No checkdowns: Why QB-hungry teams should shoot early in this year's draft
Cooper Neill / Getty Images Sport / Getty

Quarterbacks are king in the NFL. They drive storylines, create headlines, lead teams, and give fan bases hope.

It's no secret that they fill the most important position in the game and without a good one, its extremely difficult to sustain success in the league.

This year's draft crop offers NFL teams with five viable options to have a potential franchise quarterback as well as a handful of players who could be developed into staples in the pro ranks. Josh Rosen, Sam Darnold, Lamar Jackson, Josh Allen, and Baker Mayfield all appear heavy favorites to go in the first round while Mason Rudolph is reportedly in the mix to sneak into the top 32 as well.

This abundance of talent doesn't come around very often. Over the past 25 drafts, just five quarterbacks have been taken in the first round twice with six going off the board just once (five in 1999, six in 1983). Opportunities to acquire franchise quarterbacks have been a great mystery of the NFL - everyone wants one, but no one has a fool-proof strategy to find one.

The draft has been the best bet.

Trading for a franchise passer close to their prime has rarely worked out quite simply because if that player was actually going to be successful, they wouldn't have been traded in the first place. Sam Bradford's trade to the Minnesota Vikings in 2016, Carson Palmer being dealt to the Oakland Raiders in 2011, and Jay Cutler's move to the Chicago Bears in 2009 all resulted in a team giving up at least one first-round pick and regretting it. For every Jimmy Garoppolo out there looking like a franchise passer after seven starts, there are 10 Mike Glennon's who've flashed false hope as a potential starter.

Free agency is an option, but not a reliable one. Only three times in the last 15 years of the free-agency era has a quarterback widely considered to be a franchise changer hit the market.

Drew Brees was let free go by the then-San Diego Chargers after they wanted Philip Rivers under center in 2006 and landed with the New Orleans Saints. The Indianapolis Colts saw the opportunity to get Andrew Luck and took it in 2012, letting Peyton Manning move on to the Denver Broncos. And just this spring, Kirk Cousins leveraged two seasons on the franchise tag with the Washington Redskins into a move to the Minnesota Vikings on a fully-guaranteed contract.

Notice any similarities between the three situations?

All three quarterbacks found themselves in unique situations with the teams they were drafted to that forced them out despite having proven to have talent. The teams that got them had ideal situations to attract a quarterback to come win right away. While we haven't seen Cousins on the field in purple and gold yet, Brees and Manning both won multiple individual accolades as well as Super Bowls with the Saints and Broncos, respectively. In short, when one of these guys does become available (assuming that ever happens again), the struggling teams of the league don't have much chance to win the sweepstakes.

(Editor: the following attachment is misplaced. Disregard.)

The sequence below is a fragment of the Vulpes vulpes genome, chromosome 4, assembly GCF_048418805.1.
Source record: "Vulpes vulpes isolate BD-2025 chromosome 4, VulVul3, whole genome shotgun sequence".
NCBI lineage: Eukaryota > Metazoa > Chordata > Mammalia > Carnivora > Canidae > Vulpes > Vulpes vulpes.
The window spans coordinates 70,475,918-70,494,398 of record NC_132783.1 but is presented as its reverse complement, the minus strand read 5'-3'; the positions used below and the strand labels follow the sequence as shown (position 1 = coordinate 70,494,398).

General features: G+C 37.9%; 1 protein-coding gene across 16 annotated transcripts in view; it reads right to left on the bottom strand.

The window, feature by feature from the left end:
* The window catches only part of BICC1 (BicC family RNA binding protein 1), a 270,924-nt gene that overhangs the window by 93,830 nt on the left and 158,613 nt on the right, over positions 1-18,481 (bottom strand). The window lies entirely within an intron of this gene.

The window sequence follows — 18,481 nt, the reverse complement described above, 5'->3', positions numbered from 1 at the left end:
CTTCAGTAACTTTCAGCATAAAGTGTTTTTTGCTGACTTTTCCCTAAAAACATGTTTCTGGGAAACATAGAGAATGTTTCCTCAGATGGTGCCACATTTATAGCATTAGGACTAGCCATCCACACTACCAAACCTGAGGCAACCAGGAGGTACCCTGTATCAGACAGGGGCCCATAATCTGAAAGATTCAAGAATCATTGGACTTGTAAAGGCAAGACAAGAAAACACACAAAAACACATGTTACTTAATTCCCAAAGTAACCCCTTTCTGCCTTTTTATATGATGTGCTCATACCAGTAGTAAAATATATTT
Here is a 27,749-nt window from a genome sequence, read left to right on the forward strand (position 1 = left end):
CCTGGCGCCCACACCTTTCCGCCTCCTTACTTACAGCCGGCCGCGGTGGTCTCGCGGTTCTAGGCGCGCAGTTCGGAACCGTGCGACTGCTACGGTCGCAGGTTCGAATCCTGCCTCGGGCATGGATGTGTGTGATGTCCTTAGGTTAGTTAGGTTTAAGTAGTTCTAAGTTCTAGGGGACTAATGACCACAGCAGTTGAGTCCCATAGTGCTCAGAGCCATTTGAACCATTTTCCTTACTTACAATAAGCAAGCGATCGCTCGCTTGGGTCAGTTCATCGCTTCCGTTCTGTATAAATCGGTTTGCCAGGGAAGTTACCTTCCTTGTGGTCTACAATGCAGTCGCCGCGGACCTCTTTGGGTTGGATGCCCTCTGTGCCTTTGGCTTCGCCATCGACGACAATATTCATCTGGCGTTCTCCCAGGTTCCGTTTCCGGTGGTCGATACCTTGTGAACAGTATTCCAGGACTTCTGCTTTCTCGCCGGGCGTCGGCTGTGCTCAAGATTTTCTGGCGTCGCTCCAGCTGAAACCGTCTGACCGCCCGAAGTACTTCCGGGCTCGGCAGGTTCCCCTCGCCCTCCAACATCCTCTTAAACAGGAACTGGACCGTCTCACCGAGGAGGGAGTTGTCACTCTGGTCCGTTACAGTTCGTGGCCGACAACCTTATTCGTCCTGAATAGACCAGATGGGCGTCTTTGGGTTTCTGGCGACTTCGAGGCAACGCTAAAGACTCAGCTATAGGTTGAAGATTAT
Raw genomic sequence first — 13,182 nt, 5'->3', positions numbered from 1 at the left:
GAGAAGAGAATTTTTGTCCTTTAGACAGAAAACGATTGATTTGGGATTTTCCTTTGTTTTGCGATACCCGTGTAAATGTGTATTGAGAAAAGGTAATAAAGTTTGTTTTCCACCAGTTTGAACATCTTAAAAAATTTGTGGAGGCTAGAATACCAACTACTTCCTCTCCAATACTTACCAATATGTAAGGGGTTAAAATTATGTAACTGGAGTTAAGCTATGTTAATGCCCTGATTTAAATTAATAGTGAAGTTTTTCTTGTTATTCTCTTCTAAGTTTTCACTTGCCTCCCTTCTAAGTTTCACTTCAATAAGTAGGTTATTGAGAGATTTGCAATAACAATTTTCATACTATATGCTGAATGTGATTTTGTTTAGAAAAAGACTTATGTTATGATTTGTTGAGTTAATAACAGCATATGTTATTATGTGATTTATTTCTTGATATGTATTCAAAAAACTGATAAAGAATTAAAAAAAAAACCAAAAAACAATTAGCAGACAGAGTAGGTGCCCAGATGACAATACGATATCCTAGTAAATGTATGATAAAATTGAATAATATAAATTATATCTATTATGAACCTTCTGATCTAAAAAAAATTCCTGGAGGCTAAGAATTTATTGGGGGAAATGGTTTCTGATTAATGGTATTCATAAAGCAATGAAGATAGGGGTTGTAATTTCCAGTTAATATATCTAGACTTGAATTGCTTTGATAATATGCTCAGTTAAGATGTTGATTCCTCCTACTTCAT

So for teams in search of that elusive franchise quarterback like the Cleveland Browns, New York Jets, Buffalo Bills, Arizona Cardinals, Miami Dolphins, Denver Broncos, and New York Giants, it's back to the draft. This draft, not the next one or the one after that.

While Darnold and Rosen have had NFL scouts slobbering over them for well over a year, the 2019 and 2020 quarterback classes don't have any slam-dunk first-round picks at this point in time. Missouri's Drew Lock looks like the best option for next spring after a breakout 44-touchdown season right now, but he could easily see his stock fall down again if it turns out SEC defenses weren't taking him as seriously as they should have been.

This only puts more pressure on the teams who need a new quarterback to slide in under center soon to grab a passer early in the draft or risk leaving the rest of the roster out to dry. Without a quarterback to give a team hope, the rest of the locker room can't help but begin to question the decisions of the coaches and front office. Players aren't naive enough to think quarterbacks are equally important as everyone else, and they don't want to sacrifice blood, sweat, and tears if they don't think they have a chance to win.

Even if there aren't enough potential franchise passers to go around, quarterback-hungry teams need to be aggressive in assuring themselves of landing one of their guys. With teams like the Saints, New England Patriots, and Chargers also threatening to swoop in and grab a quarterback for two or three seasons down the road, the risk of walking away empty handed is great. Last draft, the Cardinals were left holding the bag after boasting about how much they liked multiple quarterbacks, only to see the Houston Texans and Kansas City Chiefs jump ahead of them to pick Deshaun Watson and Patrick Mahomes, respectively.

The NFL is not only a dog-eat-dog world, but a copy-cat league as well. The Chiefs' and Texans' jumps appear to have worked out for both organizations, which certainly caught the eye of the rest of the league. Teams can hope to land a Russell Wilson in the third round or a Dak Prescott in the fourth, but that's like counting on the lottery for your retirement funds. If winning games and championships are in a team's plans, it needs to be aggressive and impatient to get its franchise quarterback.

(Photos courtesy: Getty Images)

No checkdowns: Why QB-hungry teams should shoot early in this year's draft
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